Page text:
The  welcoming of Greece back into the money markets with the support of Europe is  a bit ironic. It is a political decision not dissimilar to the decision of Europe  to admit Greece in the single currency in the first place, being fully aware of  the true state of country’s finances-  even though they later blamed Athens for deception. Only this time  the statistics are supplied by the lenders themselves.

All the same, it is difficult to understand  how a country that in 2009 was excluded from the markets because its debt reached 104% of its GDP, is now considered a good bet after seven years of miscalculating growth rates by the lenders, the imposition of  recessive policies by the advocates of austerity, a level of national debt reaching 180% of the country’s GDP and no willingness to re discuss the offer of debt reduction made back in 2012. And all that at the end of seven years of saddling Greek tax payers with more loans to rescue – as outgoing Eurogroup chief Jeroen Dijsselbloem admitted – European banks.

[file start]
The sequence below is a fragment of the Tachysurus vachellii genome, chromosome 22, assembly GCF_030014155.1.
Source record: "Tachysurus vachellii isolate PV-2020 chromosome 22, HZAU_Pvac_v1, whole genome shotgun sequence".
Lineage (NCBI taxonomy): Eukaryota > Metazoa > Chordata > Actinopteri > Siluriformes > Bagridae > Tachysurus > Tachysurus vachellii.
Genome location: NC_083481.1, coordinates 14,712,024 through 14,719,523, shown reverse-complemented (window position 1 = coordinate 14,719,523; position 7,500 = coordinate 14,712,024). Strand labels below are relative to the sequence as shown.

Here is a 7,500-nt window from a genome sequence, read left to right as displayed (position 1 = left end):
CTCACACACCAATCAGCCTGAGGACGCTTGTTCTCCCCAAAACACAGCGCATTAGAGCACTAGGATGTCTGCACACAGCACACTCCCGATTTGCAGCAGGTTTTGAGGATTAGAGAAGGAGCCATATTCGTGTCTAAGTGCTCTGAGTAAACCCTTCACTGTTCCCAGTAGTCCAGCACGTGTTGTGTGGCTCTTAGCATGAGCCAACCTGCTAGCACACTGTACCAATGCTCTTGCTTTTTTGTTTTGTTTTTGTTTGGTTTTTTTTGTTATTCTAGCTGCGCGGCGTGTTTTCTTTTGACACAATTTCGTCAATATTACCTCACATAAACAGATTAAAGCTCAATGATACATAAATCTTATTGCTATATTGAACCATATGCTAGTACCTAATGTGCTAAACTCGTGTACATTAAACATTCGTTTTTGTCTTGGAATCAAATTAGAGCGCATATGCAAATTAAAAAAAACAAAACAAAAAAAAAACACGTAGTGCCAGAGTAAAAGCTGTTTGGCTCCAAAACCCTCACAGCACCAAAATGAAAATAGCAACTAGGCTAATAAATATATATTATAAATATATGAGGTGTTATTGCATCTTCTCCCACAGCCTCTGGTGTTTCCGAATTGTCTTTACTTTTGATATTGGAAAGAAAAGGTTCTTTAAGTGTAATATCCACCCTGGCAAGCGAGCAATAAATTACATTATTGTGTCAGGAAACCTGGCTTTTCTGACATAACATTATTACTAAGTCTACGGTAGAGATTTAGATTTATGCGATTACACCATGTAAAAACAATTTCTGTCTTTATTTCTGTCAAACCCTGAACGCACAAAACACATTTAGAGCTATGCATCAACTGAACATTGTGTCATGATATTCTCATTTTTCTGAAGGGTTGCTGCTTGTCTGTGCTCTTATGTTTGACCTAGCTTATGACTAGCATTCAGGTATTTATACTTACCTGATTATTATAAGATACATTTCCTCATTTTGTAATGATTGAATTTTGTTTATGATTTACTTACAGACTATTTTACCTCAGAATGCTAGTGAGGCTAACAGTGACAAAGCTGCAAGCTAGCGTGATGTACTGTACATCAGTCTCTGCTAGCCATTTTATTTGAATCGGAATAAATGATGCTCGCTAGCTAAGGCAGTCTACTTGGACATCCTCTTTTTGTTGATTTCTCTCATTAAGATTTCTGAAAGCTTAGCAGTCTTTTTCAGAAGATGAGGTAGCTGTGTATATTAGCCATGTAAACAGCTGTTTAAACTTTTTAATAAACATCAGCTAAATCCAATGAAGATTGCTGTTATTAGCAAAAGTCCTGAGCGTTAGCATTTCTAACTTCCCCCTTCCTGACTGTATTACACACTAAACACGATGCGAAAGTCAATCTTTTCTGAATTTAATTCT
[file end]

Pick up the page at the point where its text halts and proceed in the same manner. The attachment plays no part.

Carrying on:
The political decision to welcome Greece back into  the world of money markets by labelling its debt and the levels of surplus targets sustainable is not only convenient for the lenders who can now  shelve the issue of debt reduction, but it  also shows  that perhaps the path the Greek government chose, is probably the second best option for a country condemned to a lifetime of austerity  by Europe’s political hostility and ‘loony economics’ that argue that austerity brings prosperity and growth.

The best option, in my opinion, would  have been either an early bankruptcy and Grexit in 2010 or, later in 2015, a break from the euro, when  Wolfgang Schaeuble offered (on behalf of the institutions?) a generous loan reduction just to get rid of the unruly lefty Greeks.

That was not to be however, as the assessment of the mood of the country by the government was that the vast majority of the population wanted to remain in the euro ‘at any cost’ – even though the only evidence for that came from opinion polls – with opposition politicians at the time urging the government to capitulate immediately  to the lenders’ unreasonable demands without negotiation, even though  when they were  in power themselves they had been avoiding the implementation of unpopular measures.